Etcetera - 02/03/10

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Blue Mountain Television announced on Jan. 25 that long-time donor and recording engineer Roger Thiesen died. The exact cause of death is unknown, but it appears he likely died in his sleep sometime that Sunday night or early Monday morning, said Dan Thesman, BMT station manager.

In just the past few months, Roger volunteered with BMT on the Handel's Messiah project and made a large donation to BMT in order for the station to purchase a new DVD/CD duplicator.

"... We will all miss Roger terribly," Dan said via e-mail.

Audrey J. Renaud was also moved by her experiences with Roger and wrote in a poem, "The keyboard silent, his fingers still, his smile and twinkle now o'er. The music is forever held in this Earth no more. A pad of words from which he shared the talent that God gave sits lonesome now upon the stand."

She recalls that his hands danced over the keys, "To treat our ears with memories of things that once had been (but)are playing for the heavenly choir on keys of silver and gold."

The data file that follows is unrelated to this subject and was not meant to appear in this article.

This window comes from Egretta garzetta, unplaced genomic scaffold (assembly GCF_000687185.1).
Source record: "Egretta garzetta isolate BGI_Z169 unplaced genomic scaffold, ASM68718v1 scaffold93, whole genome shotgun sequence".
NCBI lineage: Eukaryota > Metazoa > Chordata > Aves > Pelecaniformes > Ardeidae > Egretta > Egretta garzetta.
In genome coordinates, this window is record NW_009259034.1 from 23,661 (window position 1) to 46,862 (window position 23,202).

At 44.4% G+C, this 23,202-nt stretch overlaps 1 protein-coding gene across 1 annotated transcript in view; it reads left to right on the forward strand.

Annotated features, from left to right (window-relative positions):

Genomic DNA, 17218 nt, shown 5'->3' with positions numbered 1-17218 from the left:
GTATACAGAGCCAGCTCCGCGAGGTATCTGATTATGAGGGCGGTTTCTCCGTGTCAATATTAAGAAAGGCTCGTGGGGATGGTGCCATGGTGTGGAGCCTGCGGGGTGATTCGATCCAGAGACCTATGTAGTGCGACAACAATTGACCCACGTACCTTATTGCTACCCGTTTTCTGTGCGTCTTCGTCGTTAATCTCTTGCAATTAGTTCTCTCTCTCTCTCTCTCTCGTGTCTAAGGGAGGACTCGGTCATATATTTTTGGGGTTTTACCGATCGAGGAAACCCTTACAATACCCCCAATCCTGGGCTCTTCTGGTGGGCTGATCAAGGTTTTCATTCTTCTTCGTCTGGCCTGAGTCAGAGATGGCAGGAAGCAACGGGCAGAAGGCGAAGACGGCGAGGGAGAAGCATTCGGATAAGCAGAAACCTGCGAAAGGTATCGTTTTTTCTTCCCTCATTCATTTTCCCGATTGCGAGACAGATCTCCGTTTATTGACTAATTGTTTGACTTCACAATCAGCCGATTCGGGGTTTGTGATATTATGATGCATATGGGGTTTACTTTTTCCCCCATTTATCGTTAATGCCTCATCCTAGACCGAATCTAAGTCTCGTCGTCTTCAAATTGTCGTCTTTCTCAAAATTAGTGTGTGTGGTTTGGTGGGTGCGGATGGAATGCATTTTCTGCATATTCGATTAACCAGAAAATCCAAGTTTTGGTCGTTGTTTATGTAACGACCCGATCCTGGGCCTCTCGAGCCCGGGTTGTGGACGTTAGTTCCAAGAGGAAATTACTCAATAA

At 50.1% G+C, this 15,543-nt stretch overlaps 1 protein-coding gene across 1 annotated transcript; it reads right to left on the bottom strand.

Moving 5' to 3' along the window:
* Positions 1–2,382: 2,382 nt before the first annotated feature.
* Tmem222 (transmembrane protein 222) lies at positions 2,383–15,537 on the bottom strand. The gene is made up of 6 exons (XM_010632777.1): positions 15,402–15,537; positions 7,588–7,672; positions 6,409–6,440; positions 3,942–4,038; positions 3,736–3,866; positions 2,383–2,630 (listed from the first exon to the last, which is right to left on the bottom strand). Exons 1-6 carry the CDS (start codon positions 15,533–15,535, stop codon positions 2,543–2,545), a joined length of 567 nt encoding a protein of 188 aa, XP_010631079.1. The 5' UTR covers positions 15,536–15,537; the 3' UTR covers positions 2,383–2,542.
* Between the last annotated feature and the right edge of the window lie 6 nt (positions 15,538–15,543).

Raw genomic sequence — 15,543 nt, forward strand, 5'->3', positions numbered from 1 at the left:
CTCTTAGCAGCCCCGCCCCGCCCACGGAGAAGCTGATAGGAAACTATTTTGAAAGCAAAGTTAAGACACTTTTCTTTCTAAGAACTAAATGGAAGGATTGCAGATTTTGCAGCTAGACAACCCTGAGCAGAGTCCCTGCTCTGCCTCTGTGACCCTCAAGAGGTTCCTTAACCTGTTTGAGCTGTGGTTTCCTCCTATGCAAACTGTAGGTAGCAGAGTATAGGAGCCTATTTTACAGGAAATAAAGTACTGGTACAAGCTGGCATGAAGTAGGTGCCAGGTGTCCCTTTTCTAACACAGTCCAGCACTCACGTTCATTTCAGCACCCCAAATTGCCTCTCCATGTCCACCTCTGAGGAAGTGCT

He had "a heart so big, it gave to all with so much loving care ... So mister, though your time on Earth is ended, music done, the mem'ry of those notes lives on -- you're playing for Heaven's Son."

"Let me tell you about Roger," Audrey added. "He was a wonderful pianist. He'd sit at the piano, put his little 3- by 5- list of songs out on the music stand ... and play some of the most beautiful music you ever heard. He had his own style. He could play the 'old' songs as well as some of the rock classics. He specialized in the rinky-tink and honky-tonk styles. Roger was always friendly but reserved. You wouldn't know it by his piano playing."

Audrey first heard him at the Adult Day Center when she volunteered there with AmeriCorps around 2000.

"I sometimes sang along with his playing or played my guitar and accompanied him. He would occasionally take requests. He was a natural at the keyboard. I don't know if he knew how to read music or not, but it didn't matter. What he produced was wonderful, emotional, and heartfelt."

Audrey said Roger played at the Walla Walla Fairgrounds rotunda on the stage and always had an hour-long program ready.

"I know he's going to be missed by many people, some who never even knew his name."

Etcetera appears in daily and Sunday editions. Annie Charnley Eveland can be reached at annieeveland@wwub.com or afternoons at 526-8313.

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